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Intermediation Costs and Capital Flows

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  • Ayse Imrohoroglu

    (University of Southern California)

  • Krishna B. Kumar

    (University of Southern California)

Abstract

In this paper, we modify the standard neoclassical model by incorporating financial intermediation in order to deliver returns consistent with the observation that capital primarily flows to middle income countries. We build a static contracting framework where costly intermediation together with an adverse selection problem have quantitatively important effects on capital flows. When intermediation costs are ignored, the model behaves like the neoclassical model in terms of capital returns. However, when intermediation costs are considered, returns to capital in middle income countries could exceed those in poor and rich countries high costs of intermediation cause poor countries to concentrate their investments in projects with low returns, while the standard neoclassical effect lowers returns in capital-rich countries. When we embed the return function from the static analysis in a two-country dynamic model, there is capital outflow from a poor country that removes capital controls and becomes open. Even though the closed economy dominates in terms of capital employed in production, it is the open economy that dominates in terms of income, consumption and welfare. (Copyright: Elsevier)

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Bibliographic Info

Article provided by Elsevier for the Society for Economic Dynamics in its journal Review of Economic Dynamics.

Volume (Year): 7 (2004)
Issue (Month): 3 (July)
Pages: 586-612

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Handle: RePEc:red:issued:v:7:y:2004:i:3:p:586-612

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References

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  1. Thorsten Beck & Ross Levine & Norman Loayza, 1999. "Financial Intermediation and Growth: Causality and Causes," Working Papers Central Bank of Chile 56, Central Bank of Chile.
  2. Chang-Tai Hsieh & Peter J. Klenow, 2007. "Relative Prices and Relative Prosperity," American Economic Review, American Economic Association, vol. 97(3), pages 562-585, June.
  3. Simeon Djankov & Rafael La Porta & Florencio LopezdeSilanes & Andrei Shleifer, 2000. "The Regulation of Entry," NBER Working Papers 7892, National Bureau of Economic Research, Inc.
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  6. Greenwood, J. & Jovanovic, B., 1990. "Financial Development, Growth, And The Distribution Of Income," University of Western Ontario, The Centre for the Study of International Economic Relations Working Papers 9002, University of Western Ontario, The Centre for the Study of International Economic Relations.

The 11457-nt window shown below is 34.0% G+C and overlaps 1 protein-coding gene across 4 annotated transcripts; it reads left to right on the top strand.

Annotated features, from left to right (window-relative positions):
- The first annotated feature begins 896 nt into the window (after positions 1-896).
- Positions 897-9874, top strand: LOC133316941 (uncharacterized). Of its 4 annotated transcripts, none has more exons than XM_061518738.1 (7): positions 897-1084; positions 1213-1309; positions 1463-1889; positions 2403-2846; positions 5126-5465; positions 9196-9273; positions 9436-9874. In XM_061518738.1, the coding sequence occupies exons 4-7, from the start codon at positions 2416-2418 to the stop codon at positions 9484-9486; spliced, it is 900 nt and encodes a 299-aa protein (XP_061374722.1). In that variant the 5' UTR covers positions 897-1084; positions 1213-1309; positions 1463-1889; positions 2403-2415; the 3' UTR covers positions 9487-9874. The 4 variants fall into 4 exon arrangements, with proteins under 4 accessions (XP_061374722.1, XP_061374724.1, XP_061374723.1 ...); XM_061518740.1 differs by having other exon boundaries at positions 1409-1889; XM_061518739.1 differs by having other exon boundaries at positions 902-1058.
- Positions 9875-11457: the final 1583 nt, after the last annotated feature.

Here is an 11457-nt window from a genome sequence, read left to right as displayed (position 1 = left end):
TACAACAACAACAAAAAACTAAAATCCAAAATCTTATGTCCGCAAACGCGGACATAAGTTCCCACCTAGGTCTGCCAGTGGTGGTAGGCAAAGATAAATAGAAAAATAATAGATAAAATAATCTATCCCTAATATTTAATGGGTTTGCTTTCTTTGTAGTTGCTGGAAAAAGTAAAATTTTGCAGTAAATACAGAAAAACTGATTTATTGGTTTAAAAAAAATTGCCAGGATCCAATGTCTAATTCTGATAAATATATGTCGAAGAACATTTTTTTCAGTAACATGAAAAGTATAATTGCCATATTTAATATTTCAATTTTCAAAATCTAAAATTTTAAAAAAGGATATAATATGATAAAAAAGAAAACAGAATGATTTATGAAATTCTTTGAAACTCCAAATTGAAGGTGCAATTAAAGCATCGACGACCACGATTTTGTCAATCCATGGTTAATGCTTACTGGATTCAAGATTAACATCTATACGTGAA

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  8. Edward C. Prescott, 1997. "Needed: a theory of total factor productivity," Staff Report 242, Federal Reserve Bank of Minneapolis.
  9. Douglas Gollin, 2001. "Getting Income Shares Right," Department of Economics Working Papers 2001-11, Department of Economics, Williams College.
  10. Martin Neil Baily & Robert M. Solow, 2001. "International Productivity Comparisons Built from the Firm Level," Journal of Economic Perspectives, American Economic Association, vol. 15(3), pages 151-172, Summer.
  11. Andrés Erosa, 2000. "Financial Intermediation and Occupational Choice in Development," UWO Department of Economics Working Papers 20003, University of Western Ontario, Department of Economics.
  12. Harm Zebregs, 1998. "Can the Neoclassical Model Explain the Distribution of Foreign Direct Investment Across Developing Countries?," IMF Working Papers 98/139, International Monetary Fund.
  13. Lucas, Robert E, Jr, 1990. "Why Doesn't Capital Flow from Rich to Poor Countries?," American Economic Review, American Economic Association, vol. 80(2), pages 92-96, May.
  14. Kumar, Krishna B., 2003. "Education And Technology Adoption In A Small Open Economy: Theory And Evidence," Macroeconomic Dynamics, Cambridge University Press, vol. 7(04), pages 586-617, September.
  15. Beck, T.H.L. & Demirgüç-Kunt, A. & Levine, R., 2000. "A new database on financial development and structure," Open Access publications from Tilburg University urn:nbn:nl:ui:12-3125518, Tilburg University.
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Cited by:
  1. Laura Alfaro & Areendam Chanda & Sebnem Kalemli-Ozcan & Selin Sayek, 2006. "How Does Foreign Direct Investment Promote Economic Growth? Exploring the Effects of Financial Markets on Linkages," NBER Working Papers 12522, National Bureau of Economic Research, Inc.
  2. Fidel Pérez Sebastián & Lilia Maliar & Serguei Maliar, 2005. "Sovereign Risk, Fdi Spillovers, And Economic Growth," Working Papers. Serie AD 2005-27, Instituto Valenciano de Investigaciones Económicas, S.A. (Ivie).
  3. Meza, Felipe & Benjamin, David, 2006. "Productivity in economies with financial frictions: facts and a theory," Discussion Paper Series In Economics And Econometrics 0613, Economics Division, School of Social Sciences, University of Southampton.
  4. Silva, André C., 2010. "Managerial ability and capital flows," Journal of Development Economics, Elsevier, vol. 93(1), pages 126-136, September.

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